By Inga Uwais
In the spring of 1939 a small war erupted along the disputed border between Mongolia and Manchuria. A series of battles raged all summer between the Japanese Kwantung army and Soviet-Mongolian forces, ending in a decisive defeat of the Japanese. Japanese historians refer to this event as the “Nomonhon Incident”, and to the Russians and Mongolians it is known as the Battle in the region of the Khalka River (Khalkin Gol). I have been interested in this little known military conflict for several years, and devote a good deal of my modeling efforts to dioramas about it. A great number of Soviet BT-7 tanks were involved in the battle. It may perhaps have been their greatest hour.
The BT tanks were based on the Christie tank – an American design that had been rejected by the US and other armies. The main features of the Christie were its springy suspension with large road wheels that could be run on with or without tracks; and its high speed and maneuverability. Though lightly armored, the BT 7’s 45mm high velocity gun was an excellent weapon for its time. The development of the BT tanks led to the much better known T-34 and its long list of descendants. At the battle of Khalkin Go!, the BT 7’s and BT 5’s far outclassed the Japanese armor.
I chose to make this BT-7 kit from Eastern Express into a replica of Captain VA Koptsov’s tank as illustrated in some of the reference materials I have studied. Captain Koptsov lead a tank battalion though some of the heaviest fighting and was awarded “Hero of the Soviet Union” commendation for his actions. His tank was riddled with machine gun and small arms fire, showing how close the fighting was.
I wanted to pose some figures outside the tank, which means leaving the hatches open, which poses the problem of what you will see inside. I was lucky to have found on a website, a series of good pictures inside a still-operable BT 7 tank. Though they were not complete, I had enough information to make a stab at my first scratch-built interior.
The driver’s station through the body interior back to the engine was all built up out of plastic card and evergreen sticks pretty much. There were tons of machine gun magazine racks in these tanks, and I left some out because they were tedious and I wasn’t real happy with my method. I didn’t have enough magazines for them either, so I started casting some out of resin. The engine was a lot of guesswork, so I made it look as much like what was in the real thing as you can just see the front of it. But I did make some exhaust pipes (from melting q-tip plastics) which run just under the louvers at the rear where the screen is since you might be able to see them. I used wire and some authentic looking parts from the spares box for the engine. The shell racks are copper sheet strips bent and formed. The shells in the tank are from Hussar Productions.
The turret was a little easier as I used a PE breech assembly and an aluminum barrel. One honeycomb shell rack was also a PE part from Eduard. The other racks were scratch built. The commander and gunners’ seats are from plasticard with some putty built up to simulate padding. This tank had searchlights, but the kit light part broke, and instead of fixing it, I just decided to make a new one that would actually light up. I used the kit part as a kind of vacuum form, stuck one on the end of a chop stick and jammed it into a piece of melting styrene a few times until I got a couple of half-way decent light parts. Then I embedded a tiny light bulb into each one with some epoxy. I made clear lenses for them using the same method with the kit’s opaque gray plastic lens part as a pattern. (I also made the periscope covers the same way so that I could show them open) I had to come up with a wiring method which is just a couple of strips of copper sheet on the turret ring for cont acts. The wiring itself mimics the actual scheme in a real turret of this type.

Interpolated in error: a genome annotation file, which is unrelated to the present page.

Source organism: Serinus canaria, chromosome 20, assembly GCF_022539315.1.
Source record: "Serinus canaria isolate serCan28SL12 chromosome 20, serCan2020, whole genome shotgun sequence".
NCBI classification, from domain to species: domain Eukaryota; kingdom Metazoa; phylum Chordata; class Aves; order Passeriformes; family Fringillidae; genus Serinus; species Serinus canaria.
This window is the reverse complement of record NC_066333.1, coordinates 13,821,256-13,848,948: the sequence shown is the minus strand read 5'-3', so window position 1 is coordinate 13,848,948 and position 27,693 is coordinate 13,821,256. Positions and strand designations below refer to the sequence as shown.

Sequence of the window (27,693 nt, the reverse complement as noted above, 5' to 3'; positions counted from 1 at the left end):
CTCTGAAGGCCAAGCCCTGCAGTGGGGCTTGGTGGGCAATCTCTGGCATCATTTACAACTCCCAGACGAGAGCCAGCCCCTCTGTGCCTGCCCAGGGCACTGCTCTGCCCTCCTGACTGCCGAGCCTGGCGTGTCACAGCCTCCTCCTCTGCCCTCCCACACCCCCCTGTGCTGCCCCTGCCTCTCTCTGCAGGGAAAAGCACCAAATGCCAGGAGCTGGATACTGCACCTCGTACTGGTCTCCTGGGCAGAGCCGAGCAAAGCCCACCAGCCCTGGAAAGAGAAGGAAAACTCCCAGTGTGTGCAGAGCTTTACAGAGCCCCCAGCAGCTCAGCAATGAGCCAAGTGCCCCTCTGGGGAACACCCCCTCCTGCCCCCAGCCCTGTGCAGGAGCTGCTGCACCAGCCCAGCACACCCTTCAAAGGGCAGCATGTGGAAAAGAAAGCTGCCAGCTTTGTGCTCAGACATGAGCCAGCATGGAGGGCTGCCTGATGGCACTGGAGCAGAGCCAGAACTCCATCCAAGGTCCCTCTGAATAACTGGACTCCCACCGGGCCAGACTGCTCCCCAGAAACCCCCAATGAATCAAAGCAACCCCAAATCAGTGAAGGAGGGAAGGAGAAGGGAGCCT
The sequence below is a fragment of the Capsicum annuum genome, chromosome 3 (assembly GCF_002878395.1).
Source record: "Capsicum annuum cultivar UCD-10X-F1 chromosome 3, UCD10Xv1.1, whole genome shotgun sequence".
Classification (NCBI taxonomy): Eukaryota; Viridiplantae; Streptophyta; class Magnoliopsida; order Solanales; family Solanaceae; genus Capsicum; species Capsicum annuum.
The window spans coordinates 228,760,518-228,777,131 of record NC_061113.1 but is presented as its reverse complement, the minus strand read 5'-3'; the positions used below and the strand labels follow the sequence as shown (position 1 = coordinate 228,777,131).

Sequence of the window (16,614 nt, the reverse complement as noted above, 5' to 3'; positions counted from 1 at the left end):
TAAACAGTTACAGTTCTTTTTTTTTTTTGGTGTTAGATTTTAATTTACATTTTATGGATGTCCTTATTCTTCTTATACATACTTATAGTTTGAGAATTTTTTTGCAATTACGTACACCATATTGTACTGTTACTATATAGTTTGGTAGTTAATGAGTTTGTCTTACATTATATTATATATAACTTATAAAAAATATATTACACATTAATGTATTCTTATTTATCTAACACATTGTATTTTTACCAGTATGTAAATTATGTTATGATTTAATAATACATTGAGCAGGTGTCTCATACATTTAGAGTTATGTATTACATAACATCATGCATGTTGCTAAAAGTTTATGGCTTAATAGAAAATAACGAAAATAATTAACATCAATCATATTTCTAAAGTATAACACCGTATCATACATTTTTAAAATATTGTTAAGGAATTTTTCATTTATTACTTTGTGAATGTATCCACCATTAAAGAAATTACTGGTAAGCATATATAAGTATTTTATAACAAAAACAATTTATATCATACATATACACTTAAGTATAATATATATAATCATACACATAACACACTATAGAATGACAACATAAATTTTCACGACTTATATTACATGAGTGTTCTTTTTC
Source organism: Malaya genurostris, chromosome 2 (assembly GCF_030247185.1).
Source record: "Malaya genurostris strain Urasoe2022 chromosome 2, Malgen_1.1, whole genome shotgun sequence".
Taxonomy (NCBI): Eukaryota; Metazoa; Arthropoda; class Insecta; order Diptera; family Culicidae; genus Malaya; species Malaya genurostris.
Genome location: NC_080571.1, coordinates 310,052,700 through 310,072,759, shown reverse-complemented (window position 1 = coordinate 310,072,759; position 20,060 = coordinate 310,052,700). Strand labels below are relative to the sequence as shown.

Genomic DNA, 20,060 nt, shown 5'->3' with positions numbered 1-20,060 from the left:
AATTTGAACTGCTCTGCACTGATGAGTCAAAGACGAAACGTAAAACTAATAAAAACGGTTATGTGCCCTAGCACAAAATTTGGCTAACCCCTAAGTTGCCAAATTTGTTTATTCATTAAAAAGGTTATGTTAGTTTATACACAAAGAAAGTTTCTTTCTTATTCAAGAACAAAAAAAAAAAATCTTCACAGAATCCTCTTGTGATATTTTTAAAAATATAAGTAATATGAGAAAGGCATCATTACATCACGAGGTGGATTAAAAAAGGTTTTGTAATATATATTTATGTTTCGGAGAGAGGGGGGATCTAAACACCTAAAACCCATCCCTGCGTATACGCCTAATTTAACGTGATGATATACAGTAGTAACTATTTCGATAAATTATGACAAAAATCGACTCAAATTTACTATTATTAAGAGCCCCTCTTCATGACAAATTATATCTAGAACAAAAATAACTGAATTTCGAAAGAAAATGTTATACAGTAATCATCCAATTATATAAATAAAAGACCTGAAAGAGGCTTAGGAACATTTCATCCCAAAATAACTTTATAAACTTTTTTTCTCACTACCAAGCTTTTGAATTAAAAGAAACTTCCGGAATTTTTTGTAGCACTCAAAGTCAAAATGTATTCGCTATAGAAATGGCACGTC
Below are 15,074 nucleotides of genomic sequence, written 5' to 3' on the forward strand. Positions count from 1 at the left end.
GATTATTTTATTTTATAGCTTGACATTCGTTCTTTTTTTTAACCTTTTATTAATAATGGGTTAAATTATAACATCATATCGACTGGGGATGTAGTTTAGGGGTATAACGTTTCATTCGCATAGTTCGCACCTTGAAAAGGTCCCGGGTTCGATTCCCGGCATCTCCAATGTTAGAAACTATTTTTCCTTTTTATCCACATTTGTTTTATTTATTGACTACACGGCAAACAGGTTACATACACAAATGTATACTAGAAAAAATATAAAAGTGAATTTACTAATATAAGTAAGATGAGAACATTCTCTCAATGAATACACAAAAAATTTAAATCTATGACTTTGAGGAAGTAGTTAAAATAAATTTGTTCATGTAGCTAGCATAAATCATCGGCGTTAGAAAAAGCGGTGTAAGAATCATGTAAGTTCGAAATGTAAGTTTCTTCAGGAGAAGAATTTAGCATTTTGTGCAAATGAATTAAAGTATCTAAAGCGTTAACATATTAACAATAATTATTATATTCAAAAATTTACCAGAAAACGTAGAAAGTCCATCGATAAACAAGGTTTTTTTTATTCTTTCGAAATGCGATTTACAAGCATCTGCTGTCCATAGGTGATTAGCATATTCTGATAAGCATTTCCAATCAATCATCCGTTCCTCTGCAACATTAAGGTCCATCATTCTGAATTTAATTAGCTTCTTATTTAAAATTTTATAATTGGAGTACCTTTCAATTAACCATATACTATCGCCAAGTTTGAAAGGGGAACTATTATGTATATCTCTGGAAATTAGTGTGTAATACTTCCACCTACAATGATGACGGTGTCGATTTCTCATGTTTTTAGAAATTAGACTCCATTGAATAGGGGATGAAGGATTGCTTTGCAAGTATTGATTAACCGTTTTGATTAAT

The exterior detail includes some PE parts such as the fuel boxes and the tool bins on the back. The fuel boxes on the real tank got shot up, so the PE was perfect for replicating that effect. The main engine screen and exhaust pipes were made from sheet brass and sheet brass screen. The kit part was just a solid plastic screen textured abomination and the exhausts were too thick-walled, obviously. The canvas roll is made from putty and there are lots of little handles and things everywhere. In fact, as I write this, I have a hard time believing how much was involved in this project. One last comment about the markings on the tank- I faithfully reproduced what appears in a photo and an illustration of this tank, even the small hand-painted “200” under the larger stenciled 200.
There were supposed to be three figures for the diorama, representing the crew. I wasn’t very happy with what I had to work with, so until I find the gunner… (maybe he wandered off somewhere in the grass) However the two figures by the tank do seem to represent correct uniform of that time for that region. The commander is a TANK figure, and the driver is an 1CM figure with a (home-made) hat peculiar to the Soviet Far-East army. I think for me a great amount of my motivation for modeling comes from my passion for history.